(Part 2 here)
The best way to learn something is to write about it. So here I am, trying to learn functional programming.
My tool of choice was Racket, a former Scheme dialect that is growing to be called a language by itself.
I’m trying to bend the language to compose functions the way Factor does. So, here are my first two experiments.
What am I trying to fix?
In functional style it’s common to “pipe” data through more than one function. Let’s say I want to get the first column of a CSV file, I could do something like that:
(get-first (split-columns (open “some.csv”)))
To understand it, we have to read that back to front or keep in mind all the operations until we reach “…csv”. Get a slightly longer set of operations and things get really difficult to understand.
I want to write the same thing as:
(-> (open “some.csv”) split-columns get-first)
Simple composition using macros
Let’s try a simpler thing, add one to a number and convert it to string. It’s fast and easy with macros once you figure it out.
This is a recursive macro. When Racket founds “->” as the first thing after parenthesis it tries to match against two patterns:
; if there is just one argument after "->", return it
[(-> a) a]; if there is more arguments, apply (execute) the last one
; and call "->" again with remaining arguments as its parameter
[(-> b ... a) (a (-> b ...))]
Macros in Racket are amazingly simple once you get it, besides there is no performance penalty as they are expanded in compiling phase. However, there is one limitation: it’s not a function. That means I can’t pass it around as an argument to functions.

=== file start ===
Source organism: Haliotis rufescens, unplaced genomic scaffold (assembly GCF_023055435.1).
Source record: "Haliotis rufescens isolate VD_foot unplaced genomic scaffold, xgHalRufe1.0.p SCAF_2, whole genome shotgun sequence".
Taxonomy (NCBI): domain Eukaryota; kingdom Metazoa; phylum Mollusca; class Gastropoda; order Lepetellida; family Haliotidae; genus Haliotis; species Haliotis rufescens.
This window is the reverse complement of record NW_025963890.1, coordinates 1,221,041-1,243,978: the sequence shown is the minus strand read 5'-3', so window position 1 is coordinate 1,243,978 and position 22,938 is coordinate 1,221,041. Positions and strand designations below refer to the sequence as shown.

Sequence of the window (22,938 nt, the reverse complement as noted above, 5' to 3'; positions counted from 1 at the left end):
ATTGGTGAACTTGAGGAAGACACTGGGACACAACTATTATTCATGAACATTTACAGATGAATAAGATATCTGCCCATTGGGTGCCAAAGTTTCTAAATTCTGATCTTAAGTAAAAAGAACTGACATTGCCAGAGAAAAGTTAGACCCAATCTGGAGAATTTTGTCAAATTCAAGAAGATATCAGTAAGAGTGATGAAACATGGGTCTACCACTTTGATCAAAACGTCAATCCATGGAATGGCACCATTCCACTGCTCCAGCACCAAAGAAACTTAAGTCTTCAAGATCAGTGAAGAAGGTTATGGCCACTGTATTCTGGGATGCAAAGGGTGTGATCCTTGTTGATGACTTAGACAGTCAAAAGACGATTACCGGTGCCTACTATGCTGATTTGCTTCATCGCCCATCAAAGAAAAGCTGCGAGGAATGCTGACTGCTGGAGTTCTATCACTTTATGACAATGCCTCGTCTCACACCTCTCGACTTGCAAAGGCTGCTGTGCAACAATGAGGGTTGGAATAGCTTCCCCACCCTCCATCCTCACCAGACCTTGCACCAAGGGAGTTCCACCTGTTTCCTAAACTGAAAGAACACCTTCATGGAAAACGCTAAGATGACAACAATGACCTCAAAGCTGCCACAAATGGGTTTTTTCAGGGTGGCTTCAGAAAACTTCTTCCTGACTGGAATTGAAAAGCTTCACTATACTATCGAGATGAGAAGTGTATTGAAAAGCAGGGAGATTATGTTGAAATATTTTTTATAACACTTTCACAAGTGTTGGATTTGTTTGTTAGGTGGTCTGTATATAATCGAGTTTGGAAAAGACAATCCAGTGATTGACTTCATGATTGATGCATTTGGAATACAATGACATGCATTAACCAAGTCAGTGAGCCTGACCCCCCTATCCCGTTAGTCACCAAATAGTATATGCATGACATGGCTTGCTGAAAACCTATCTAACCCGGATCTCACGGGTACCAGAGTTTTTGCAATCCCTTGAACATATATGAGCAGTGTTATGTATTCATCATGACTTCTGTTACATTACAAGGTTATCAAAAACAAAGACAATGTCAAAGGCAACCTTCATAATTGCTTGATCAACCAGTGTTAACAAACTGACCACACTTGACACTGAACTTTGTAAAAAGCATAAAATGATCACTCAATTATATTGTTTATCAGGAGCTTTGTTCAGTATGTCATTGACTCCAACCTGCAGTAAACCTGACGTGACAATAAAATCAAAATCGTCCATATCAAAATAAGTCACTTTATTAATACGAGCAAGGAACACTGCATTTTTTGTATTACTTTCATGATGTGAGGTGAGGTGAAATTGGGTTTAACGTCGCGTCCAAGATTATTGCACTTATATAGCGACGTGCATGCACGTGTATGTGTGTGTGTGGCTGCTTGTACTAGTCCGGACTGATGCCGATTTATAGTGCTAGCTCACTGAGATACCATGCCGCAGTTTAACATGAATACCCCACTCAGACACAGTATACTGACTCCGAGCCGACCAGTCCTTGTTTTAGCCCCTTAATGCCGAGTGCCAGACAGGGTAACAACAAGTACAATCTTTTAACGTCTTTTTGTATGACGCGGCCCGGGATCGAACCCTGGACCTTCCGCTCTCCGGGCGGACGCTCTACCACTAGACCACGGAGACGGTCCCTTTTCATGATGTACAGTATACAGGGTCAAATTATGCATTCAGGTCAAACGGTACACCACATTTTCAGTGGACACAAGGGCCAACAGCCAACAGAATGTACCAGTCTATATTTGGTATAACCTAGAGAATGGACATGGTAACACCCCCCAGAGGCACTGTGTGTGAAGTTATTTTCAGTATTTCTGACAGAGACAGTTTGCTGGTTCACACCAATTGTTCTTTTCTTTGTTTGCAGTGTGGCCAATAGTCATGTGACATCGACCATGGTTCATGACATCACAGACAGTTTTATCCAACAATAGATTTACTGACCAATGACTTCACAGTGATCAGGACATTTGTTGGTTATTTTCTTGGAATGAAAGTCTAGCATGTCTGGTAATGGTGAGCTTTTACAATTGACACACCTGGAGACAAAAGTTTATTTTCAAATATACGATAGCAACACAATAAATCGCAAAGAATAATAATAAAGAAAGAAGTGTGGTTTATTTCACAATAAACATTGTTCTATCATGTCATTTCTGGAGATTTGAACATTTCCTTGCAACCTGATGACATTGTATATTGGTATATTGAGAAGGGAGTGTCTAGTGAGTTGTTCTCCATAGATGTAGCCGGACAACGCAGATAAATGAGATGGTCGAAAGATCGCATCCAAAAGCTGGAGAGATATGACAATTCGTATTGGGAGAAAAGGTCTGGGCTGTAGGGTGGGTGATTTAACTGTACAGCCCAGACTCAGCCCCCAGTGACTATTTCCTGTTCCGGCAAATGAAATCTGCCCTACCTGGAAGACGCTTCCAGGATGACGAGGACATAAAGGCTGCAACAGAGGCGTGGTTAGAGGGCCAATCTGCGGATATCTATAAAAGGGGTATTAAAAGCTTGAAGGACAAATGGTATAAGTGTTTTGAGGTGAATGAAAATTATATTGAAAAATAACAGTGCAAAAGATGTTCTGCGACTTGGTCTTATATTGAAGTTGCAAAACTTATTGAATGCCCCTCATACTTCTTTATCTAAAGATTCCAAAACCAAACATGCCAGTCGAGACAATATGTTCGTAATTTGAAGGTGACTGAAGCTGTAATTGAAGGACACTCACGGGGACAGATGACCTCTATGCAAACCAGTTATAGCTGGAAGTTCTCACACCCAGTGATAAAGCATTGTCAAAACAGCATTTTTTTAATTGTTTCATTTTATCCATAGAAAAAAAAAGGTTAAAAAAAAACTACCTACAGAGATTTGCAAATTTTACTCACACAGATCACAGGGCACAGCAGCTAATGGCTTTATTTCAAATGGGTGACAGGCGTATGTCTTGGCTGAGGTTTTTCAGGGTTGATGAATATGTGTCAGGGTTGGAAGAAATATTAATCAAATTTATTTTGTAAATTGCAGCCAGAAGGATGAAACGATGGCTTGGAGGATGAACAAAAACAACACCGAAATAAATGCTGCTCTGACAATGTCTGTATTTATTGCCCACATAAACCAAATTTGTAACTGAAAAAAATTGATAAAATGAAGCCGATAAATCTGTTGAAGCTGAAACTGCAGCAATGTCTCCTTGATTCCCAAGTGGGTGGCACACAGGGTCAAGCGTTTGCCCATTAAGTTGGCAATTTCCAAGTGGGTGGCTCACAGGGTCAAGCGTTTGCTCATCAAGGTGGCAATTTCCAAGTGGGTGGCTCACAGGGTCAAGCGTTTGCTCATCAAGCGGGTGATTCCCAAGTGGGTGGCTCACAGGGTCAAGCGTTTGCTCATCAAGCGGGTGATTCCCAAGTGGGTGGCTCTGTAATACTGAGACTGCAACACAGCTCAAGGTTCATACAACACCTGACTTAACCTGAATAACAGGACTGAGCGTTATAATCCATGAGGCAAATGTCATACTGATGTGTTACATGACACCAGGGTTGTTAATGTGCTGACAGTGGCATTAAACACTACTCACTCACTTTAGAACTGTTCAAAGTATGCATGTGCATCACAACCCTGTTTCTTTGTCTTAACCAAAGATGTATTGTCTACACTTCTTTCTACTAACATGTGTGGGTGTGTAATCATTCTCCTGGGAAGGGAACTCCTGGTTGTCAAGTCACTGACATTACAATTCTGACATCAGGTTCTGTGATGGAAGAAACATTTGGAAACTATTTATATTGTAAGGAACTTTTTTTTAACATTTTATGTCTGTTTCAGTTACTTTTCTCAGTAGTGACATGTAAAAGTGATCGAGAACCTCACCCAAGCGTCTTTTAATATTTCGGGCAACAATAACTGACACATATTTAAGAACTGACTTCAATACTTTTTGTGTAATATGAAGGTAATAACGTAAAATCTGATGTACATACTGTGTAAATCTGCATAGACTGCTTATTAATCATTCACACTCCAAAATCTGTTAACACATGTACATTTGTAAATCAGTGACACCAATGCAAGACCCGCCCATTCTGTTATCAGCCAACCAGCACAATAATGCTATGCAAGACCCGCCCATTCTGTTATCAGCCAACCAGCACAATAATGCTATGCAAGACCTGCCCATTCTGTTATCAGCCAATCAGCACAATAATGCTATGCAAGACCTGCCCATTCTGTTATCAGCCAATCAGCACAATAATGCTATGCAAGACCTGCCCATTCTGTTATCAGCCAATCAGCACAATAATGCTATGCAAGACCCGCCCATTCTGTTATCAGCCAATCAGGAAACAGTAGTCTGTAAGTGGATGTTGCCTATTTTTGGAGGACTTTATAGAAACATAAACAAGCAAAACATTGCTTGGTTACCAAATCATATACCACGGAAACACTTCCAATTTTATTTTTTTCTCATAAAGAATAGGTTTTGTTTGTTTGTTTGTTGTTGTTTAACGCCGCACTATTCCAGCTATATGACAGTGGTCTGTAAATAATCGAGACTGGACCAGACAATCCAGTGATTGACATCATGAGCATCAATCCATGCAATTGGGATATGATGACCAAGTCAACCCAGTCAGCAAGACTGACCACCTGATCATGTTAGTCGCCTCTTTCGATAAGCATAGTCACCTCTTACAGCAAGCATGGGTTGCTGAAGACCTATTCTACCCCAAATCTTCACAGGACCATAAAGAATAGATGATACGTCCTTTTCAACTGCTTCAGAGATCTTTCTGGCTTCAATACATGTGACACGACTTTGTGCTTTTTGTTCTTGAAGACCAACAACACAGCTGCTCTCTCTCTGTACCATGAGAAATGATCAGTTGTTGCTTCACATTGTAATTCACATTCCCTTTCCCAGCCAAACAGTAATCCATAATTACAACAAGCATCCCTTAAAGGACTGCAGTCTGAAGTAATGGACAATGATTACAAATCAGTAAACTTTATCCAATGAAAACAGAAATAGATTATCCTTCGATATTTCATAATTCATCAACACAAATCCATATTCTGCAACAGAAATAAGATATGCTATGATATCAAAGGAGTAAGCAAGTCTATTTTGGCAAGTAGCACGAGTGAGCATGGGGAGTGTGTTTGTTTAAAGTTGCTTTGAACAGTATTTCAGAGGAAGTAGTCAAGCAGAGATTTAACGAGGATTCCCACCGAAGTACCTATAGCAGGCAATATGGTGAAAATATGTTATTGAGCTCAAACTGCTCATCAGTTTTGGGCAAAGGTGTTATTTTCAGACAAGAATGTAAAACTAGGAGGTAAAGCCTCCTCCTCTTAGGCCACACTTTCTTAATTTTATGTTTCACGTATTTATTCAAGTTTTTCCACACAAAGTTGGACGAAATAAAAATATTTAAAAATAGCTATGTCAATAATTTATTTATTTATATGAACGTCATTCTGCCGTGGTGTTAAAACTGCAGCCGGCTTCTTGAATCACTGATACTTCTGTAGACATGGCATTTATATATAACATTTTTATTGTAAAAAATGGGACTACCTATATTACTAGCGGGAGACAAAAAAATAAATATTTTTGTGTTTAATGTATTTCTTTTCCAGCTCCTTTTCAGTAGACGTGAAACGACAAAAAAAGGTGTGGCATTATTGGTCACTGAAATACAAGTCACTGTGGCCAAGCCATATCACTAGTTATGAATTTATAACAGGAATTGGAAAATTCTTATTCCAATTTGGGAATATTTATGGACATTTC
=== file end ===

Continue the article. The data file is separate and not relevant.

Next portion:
So, let’s try again, but before that, what are macros?
Interlude: what are macros?
Macros look like functions when you use them, but actually they modify the code before execution. Think you can modify your AST before the program runs.
This is incredibly powerful and the main use is to extend the language in ways that functions can’t.
Simple compositions using functions
It works exactly the same as the macro version, but it’s slightly different inside.
Again, it’s a recursive function. The “. ps” means “any number of arguments”.
; if I have just one argument, return it
[((list a)) a]; if I have more arguments, call the last one (as a function)
; and then call "->" again with the remaining arguments
[((list b ... a)) (a (apply -> b))]
They are simple and not yet what Factor does, but it’s a (baby) step!
Particularly in Racket there is “compose1” that is similar, but the functions are applied in reverse order. Also, in my version all functions are limited to just one argument.
These are tasks for the part 2.